Local Places to Explore 

Apex Park   Covering approximately 42 acres, Apex Leisure and Wildlife Park offers visitors a chance to relax away from the bustle of Burnham-on-Sea shopping centre and the beach. A large car park extends from Marine Drive to the lake. Picnic tables are situated by the car park. Should you require a more peaceful setting away from cars, why not picnic on the grass further into the park. On 17th July, 2012 Apex Park was awarded the Green Flag. There is a play park for younger children and a skate park.


Brean  Down and Fort    Brean Down is a ideal location for a day out in Somerset. Enjoy relaxing on the beach at the foot of the Down, building sandcastles and visiting the Cove Café for some yummy food. Take an exhilarating walk to the top of the Down and venture the 1.5 miles it takes to the end by walking out to sea along Somerset's greatest natural pier. The Down stands 318 ft high and the views from the top are truly spectacular, looking out over the Bristol Channel towards South Wales and over the Somerset Levels and stunning coastline. Uncover the charms of Brean Down and its many layers of history, as you make your way towards The Palmerston Fort to explore its secret rooms.


 Brent  Knoll    Brent Knoll is a 449 ft high hill on the Somerset Levels. It is located roughly half way between Weston-super-Mare and Bridgwater; 2.5 miles from the Bristol Channel coast at Burnham-on-Sea. At the foot of the hill are two villages: East Brent, and Brent Knoll which takes its name from the hill but was previously called South Brent. The hill's size and isolated position on the Levels mean that it dominates the landscape and can be seen for many miles, and its prominence is emphasised because the Bristol to Taunton railway line, M5 motorway, A370 and A38 which all pass close to its base. For more information on Brent Knoll and local walks go to www.brentknollvillage.info/



Manor Gardens   Situated at the junction of Love Lane and Berrow Road, Burnham-on-Sea, the formal gardens surrounding the Manor House are of a traditional style with mown lawns, floral beds and an hexagonal bandstand encircled by trees. A wall separates Manor Gardens from its neighbour Crosses Pen, where leisure plays a major part, with a large play area and two tarmacadam tennis courts. The original bandstand was replaced in 1995 as part of the town's VE Day commemorations.



Marine  Cove   Tucked away on Burnham-on-Sea's Victorian North Esplanade are Marine Cove Gardens. It is within a conservation area and with its original timber and brick shelters, raised, walled flowerbeds, pond and formal grassed lawns, these formally laid out gardens are a place of tranquility and relaxation. Hidden behind high stone walls, away from the sea winds and at the base of the leaning tower of St Andrew's Church, the gardens officially opened to the public in 1927 and its central feature is an Art Deco-style goldfish pond. Today, the gardens are still laid out in their original style. The park had been inspired by the Sir Edwin Lutyens and Gertrude Jekyll designed garden at nearby Hestercombe. The gardens have recently been restored with the help of Lottery and a dedicated team of local enthusiasts.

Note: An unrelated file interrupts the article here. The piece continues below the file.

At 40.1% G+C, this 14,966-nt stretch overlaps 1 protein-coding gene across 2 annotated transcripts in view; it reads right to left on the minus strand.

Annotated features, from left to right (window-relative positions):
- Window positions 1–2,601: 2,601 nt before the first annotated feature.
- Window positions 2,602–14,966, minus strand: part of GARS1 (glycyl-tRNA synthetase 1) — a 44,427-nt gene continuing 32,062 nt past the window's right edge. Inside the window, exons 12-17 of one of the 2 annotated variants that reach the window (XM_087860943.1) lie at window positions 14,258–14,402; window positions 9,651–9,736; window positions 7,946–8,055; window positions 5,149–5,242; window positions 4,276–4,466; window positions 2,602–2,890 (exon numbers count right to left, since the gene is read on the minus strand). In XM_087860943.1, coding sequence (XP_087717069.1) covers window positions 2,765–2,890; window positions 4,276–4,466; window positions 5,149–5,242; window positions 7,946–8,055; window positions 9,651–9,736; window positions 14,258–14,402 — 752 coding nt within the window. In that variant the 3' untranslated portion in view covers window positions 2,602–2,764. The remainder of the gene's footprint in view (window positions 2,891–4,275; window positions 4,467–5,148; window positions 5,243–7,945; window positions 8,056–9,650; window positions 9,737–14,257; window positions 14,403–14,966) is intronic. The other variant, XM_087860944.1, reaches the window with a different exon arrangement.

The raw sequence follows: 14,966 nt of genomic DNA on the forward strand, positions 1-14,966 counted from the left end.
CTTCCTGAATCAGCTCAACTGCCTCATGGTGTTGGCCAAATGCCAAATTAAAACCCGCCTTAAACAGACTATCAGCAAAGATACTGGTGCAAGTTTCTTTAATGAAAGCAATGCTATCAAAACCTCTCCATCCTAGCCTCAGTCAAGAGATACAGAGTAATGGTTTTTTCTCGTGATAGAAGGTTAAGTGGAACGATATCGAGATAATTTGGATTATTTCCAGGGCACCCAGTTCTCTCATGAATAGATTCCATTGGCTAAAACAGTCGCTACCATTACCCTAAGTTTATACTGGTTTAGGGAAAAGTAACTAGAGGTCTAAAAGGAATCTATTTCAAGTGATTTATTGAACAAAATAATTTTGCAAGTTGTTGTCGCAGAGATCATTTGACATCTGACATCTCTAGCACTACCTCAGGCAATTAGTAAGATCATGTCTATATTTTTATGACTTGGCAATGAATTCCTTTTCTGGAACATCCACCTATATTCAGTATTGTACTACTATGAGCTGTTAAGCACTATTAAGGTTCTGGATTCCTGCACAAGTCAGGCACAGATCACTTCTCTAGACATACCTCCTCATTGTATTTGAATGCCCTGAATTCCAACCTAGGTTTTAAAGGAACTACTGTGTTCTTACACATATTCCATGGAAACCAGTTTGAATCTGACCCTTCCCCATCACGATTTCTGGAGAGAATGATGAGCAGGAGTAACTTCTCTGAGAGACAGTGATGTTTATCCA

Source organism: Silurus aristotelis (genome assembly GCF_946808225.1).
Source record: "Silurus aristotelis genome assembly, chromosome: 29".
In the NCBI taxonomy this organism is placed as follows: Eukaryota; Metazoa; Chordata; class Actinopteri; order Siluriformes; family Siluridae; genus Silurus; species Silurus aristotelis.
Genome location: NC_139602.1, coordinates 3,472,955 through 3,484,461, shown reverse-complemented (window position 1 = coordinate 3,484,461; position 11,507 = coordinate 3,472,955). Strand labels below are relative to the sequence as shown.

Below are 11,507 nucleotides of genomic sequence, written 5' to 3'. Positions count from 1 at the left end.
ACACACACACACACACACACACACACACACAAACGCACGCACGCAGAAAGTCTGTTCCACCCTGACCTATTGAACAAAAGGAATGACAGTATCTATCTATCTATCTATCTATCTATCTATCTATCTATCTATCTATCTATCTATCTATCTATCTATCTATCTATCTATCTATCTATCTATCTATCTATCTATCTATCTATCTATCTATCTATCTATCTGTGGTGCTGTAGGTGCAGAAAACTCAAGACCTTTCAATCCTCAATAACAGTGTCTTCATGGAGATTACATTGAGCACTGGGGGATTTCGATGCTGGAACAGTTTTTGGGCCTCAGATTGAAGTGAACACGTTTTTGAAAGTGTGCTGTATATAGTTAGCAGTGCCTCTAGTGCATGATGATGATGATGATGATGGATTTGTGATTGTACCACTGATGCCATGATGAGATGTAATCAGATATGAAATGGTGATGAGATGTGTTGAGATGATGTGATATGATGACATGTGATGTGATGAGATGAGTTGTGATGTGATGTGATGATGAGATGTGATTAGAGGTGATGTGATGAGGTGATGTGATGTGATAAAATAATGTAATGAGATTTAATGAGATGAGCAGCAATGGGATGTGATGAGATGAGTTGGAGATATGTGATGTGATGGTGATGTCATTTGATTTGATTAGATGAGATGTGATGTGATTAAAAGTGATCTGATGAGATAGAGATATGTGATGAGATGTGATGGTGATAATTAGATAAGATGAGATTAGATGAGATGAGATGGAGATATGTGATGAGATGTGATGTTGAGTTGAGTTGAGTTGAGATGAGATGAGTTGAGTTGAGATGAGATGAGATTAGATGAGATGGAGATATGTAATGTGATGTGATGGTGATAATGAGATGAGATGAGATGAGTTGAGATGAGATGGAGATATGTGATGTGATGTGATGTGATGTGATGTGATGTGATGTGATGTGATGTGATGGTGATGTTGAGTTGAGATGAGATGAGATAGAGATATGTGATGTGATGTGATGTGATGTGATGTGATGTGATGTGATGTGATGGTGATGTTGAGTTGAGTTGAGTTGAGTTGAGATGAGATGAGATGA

Nornen  Wreck  When the tide goes out at Berrow, near Burnham-On-Sea, the bones of a long dead ship stick out of the sands as a stark reminder of a savage gale and a gallant rescue at the end of the 1800's. It all started during the first days of March 1897 when a howling south westerly swept up the Bristol Channel, bringing with it high seas, driving snow and sleet. Many ships soon found themselves in distress, among them the Norwegian barque SS Nornen which had tried to ride out the storm in the lee of the Lundy Roads but had found her anchors dragging. She was being driven towards Berrow mud flats. The crew desperately tried to save her, but were fighting a lost cause. After the crew was rescued, the sea pounded and smashed the ship and although attempts were made to lighten and refloat her, she was finally sold as a wreck. Today, when the tide goes out, the timbers of the ship wreck can be seen just south of Brean, but when the wind blows and the big seas start to roll in, it doesn't take much imagination to see again that gallant rescue.



St.Andrew's Church   Burnham-on-Sea's parish church of Saint Andrew stands on the seafront and has always been a focal point of the town. Dating back to 1316, the church contains component parts of an altar piece designed by Inigo Jones and carved by Grinling Gibbons, which was commissioned by James II for the chapel of Whitehall Palace. The original piece comprised a tableau of cherubs, flanked by two angels mounted on pedestals. The altar piece was later moved to Westminster Abbey, where it was placed behind the High Altar. It remained there until 1820 when the Bishop of Rochester, who was also the vicar of Burnham, acquired it and used fragments to decorate the chancel of Saint Andrews. The sculptures are now dispersed over various parts of the interior of the building, including the nave windows and behind the altar. The leaning tower of the church arouses much comment and it is said that if a plumb line was dropped from the top of the tower on the north side, it would land some feet away from the base.




Ashton Windmill   This unique 18th century flour mill stands on the "Isle of Wedmore", a ridge giving commanding views of Cheddar Gorge, the Somerset Levels and Brent Knoll. A windmill is mentioned on this site as far back as 1317. Although it last worked in 1927, the mill has been carefully restored.